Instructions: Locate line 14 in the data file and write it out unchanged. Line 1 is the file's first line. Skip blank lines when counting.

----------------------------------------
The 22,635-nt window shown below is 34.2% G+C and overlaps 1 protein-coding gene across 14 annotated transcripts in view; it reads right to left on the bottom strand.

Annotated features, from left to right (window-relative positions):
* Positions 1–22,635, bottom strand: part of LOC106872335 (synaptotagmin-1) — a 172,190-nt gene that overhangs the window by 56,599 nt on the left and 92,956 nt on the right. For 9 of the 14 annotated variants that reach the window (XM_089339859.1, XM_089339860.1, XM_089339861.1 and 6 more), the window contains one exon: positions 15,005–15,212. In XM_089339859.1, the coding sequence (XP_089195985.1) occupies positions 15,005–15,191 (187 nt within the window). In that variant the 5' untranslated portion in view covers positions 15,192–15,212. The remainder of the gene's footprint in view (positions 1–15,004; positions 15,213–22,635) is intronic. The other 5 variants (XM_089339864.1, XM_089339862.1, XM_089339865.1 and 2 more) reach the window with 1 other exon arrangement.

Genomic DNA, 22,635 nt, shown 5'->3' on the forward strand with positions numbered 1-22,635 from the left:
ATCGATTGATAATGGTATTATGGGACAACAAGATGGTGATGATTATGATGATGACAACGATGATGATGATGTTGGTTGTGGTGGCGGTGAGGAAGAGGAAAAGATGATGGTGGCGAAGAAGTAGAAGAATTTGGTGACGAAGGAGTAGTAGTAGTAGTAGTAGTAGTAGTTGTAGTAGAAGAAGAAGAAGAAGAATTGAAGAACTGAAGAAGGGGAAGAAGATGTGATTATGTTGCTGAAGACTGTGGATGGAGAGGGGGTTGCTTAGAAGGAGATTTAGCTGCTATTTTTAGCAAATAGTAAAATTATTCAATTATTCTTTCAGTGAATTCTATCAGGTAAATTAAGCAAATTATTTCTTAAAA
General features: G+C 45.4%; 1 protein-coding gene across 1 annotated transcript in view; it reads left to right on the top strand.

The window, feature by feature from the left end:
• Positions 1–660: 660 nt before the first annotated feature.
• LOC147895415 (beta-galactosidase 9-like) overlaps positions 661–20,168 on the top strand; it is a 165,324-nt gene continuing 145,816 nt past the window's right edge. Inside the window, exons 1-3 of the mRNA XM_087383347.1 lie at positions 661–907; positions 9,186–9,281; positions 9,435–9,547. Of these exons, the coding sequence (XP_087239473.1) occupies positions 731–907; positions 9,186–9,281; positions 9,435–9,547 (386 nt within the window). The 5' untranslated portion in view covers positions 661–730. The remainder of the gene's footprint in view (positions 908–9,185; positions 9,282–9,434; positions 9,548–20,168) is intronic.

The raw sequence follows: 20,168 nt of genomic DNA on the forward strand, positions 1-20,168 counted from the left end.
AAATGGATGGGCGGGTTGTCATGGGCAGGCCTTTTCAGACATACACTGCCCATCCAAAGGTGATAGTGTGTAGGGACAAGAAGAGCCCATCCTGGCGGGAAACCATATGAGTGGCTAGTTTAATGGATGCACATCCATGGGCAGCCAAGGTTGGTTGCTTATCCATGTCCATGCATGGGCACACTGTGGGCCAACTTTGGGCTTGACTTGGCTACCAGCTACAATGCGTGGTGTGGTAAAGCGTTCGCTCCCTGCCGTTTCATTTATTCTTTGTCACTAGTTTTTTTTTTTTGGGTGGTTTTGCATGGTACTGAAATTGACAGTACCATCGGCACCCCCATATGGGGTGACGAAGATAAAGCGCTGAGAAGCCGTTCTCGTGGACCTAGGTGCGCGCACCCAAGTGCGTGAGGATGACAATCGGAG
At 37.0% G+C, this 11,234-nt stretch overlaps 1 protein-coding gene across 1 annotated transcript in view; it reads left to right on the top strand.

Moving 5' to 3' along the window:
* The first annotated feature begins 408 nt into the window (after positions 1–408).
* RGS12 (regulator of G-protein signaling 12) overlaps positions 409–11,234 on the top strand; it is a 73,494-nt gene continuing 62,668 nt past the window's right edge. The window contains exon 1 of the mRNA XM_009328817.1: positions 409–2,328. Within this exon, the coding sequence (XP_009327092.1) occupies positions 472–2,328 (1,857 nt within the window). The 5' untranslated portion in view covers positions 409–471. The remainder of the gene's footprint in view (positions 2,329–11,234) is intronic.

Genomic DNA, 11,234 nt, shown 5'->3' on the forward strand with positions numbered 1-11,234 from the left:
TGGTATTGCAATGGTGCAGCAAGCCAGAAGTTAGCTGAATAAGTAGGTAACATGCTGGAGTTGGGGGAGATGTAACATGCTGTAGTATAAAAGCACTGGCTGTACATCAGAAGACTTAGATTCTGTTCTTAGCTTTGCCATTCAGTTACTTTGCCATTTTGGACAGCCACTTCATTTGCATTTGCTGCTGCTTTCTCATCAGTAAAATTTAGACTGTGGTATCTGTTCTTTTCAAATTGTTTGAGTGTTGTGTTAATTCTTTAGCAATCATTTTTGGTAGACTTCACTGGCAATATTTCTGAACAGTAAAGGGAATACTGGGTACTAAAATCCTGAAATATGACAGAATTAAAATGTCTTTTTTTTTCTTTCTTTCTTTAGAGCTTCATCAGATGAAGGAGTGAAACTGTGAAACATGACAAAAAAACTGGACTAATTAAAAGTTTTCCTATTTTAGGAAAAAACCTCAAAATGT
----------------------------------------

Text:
* The first annotated feature begins 408 nt into the window (after positions 1–408).